In my earlier posts about what you can do with Azure Automation and OMS I have been using the Hybrid Worker Role for some, and for others I have run them directly in Azure. Now, what´s new since I wrote these posts is that you no longer need to delegate rights in your AD to the computer account running the agent connected to OMS. This has been changed as the team behind the Hybrid Worker Role have added the ability to run your scripts with a given run as account. In this post you will see how you can use Run as accounts with hybrid worker groups in Azure Automation.
If you want to read the historic posts, you´ll find them below:
FREE Whitepaper on OMS – Born in the Cloud: Monitoring Linux Workloads with OMS
Download the whitepaper here
IT Professionals are using a plethora of tools to build a complete monitoring solution in order to keep their datacenters healthy and operational. Powered by Microsoft’s Azure Cloud Platform, Operations Management Suite (OMS) provides more predictive & analytical capabilities to keep your data center healthy.
Savision’s newest whitepaper focuses on monitoring Linux workloads with OMS for analytics, proactive monitoring and resource utilization in your heterogeneous data center environment. The whitepaper is written by Microsoft MVP Janaka Rangama: ‘Born in the Cloud: Monitoring Linux Workloads with OMS‘, and provides insights on how organizations can combine the existing System Center Operations Manager (SCOM) environments with OMS to gain control over modern hybrid clouds. In addition, you will learn how you can extend OMS with business service management information to ensure you can directly know how all that detailed log data impacts your business and service levels.
With this whitepaper, you will learn:
- What Microsoft Operations Management Suite is and how it can simplify data center management.
- How to leverage OMS Log Analytics to analyze, predict and protect your Linux workloads.
- How to integrate System Center Operations Manager with OMS for extended monitoring.
- How to harness the power of Business Service Management with Savision’s Live Maps Unity using Microsoft OMS.
You can download the whitepaper here.
So the time has come, holidays are over and we have stepped into another year. This time it says 2016 and I think we are looking into a great year with tons of possibilities, such as System Center 2016, Windows Server 2016 along with continuous updates to Operations Management Suite and a lot more. I ended last year with writing a series of five blog posts about how you can use Azure Automation and OMS to finish some of your repetitive tasks for you. Find them all below and take a look. Who knowns? This might be just what you´ve been looking for?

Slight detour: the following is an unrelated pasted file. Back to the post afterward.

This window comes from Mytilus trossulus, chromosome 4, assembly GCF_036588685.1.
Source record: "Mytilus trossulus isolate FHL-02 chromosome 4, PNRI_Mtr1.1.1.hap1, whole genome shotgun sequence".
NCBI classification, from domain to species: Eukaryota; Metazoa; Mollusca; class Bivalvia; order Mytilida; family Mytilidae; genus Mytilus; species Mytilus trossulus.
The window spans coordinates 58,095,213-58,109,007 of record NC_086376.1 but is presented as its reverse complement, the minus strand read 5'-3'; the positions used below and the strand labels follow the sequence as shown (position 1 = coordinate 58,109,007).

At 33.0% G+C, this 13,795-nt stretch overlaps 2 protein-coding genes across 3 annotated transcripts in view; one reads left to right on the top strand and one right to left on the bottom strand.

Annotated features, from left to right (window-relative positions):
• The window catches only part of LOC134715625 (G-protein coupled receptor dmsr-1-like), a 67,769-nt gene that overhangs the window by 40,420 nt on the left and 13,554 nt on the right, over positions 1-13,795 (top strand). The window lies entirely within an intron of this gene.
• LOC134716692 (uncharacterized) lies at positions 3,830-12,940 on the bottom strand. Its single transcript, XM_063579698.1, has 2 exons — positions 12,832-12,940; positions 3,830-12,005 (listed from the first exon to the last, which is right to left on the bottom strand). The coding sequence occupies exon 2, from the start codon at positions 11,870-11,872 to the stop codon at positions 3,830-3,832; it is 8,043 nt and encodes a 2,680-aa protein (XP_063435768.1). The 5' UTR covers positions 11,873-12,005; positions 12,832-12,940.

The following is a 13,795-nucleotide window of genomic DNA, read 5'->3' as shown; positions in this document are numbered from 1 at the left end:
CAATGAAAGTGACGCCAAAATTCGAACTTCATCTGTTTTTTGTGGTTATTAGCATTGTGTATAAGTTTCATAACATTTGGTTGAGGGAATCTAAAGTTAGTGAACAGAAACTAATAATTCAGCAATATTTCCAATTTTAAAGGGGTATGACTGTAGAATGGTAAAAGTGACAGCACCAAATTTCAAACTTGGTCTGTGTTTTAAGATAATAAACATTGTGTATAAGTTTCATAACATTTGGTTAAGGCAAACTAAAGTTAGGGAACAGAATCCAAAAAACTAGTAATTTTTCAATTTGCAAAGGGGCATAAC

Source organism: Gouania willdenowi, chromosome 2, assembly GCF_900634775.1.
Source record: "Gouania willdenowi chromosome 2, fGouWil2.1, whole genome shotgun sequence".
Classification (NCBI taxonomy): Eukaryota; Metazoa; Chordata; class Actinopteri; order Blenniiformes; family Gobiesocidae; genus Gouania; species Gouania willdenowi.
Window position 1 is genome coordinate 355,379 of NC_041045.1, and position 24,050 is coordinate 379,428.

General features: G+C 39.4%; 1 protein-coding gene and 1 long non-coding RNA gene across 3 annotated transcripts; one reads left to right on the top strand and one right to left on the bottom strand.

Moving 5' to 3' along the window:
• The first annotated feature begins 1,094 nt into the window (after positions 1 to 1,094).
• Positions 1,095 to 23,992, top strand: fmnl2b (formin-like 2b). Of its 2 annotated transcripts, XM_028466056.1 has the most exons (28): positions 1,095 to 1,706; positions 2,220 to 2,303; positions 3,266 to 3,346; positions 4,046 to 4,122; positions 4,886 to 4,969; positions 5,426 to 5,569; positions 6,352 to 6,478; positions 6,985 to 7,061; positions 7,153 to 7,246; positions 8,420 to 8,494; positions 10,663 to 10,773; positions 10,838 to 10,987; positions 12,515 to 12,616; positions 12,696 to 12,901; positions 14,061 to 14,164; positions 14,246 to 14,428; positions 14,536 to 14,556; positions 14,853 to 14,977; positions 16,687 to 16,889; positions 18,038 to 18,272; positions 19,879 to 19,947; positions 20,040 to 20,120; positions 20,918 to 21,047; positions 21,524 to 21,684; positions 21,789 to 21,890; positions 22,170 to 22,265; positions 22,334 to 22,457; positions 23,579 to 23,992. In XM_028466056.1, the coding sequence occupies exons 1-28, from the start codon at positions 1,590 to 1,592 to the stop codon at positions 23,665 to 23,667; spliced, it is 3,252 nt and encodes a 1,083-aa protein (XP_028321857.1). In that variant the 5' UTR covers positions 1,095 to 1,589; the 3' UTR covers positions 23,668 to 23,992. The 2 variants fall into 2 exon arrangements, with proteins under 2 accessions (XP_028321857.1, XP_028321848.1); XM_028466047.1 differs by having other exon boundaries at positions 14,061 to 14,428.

As most people working in IT and who has done so for a while knows, there is a “new” thing called the cloud which have taken more place than earlier. When talking about “the cloud”, some questions show up almost every time like what is the difference between a public and a private cloud? Why should I use the cloud?
Another question that shows up more frequent is whether my on-prem investments in System Center are useless now that I have the cloud right “over my head”? What about my recent investments in new hardware which is being managed by System Center or simply in System Center itself? Yes, the cloud will deliver new servers within minutes but that doesn’t mean you investments are in vain. The unlimited resources of the cloud come real handy in different scenarios; one scenario can be when you are about to get new hardware and in this case you may just as well put your servers in the cloud while another scenario brings you to a hybrid solution where you extend your datacenter up into the cloud. This way, you can take advantage of the scalability of the cloud and only use those servers you put up there when needed.
Download your free copy of the whitepaper here.
Now that my blog has been up and running for a complete year, the time has come for a summary of the year 2015. Of course this statistic should be shared with my readers as well to let you know what we have accomplished together.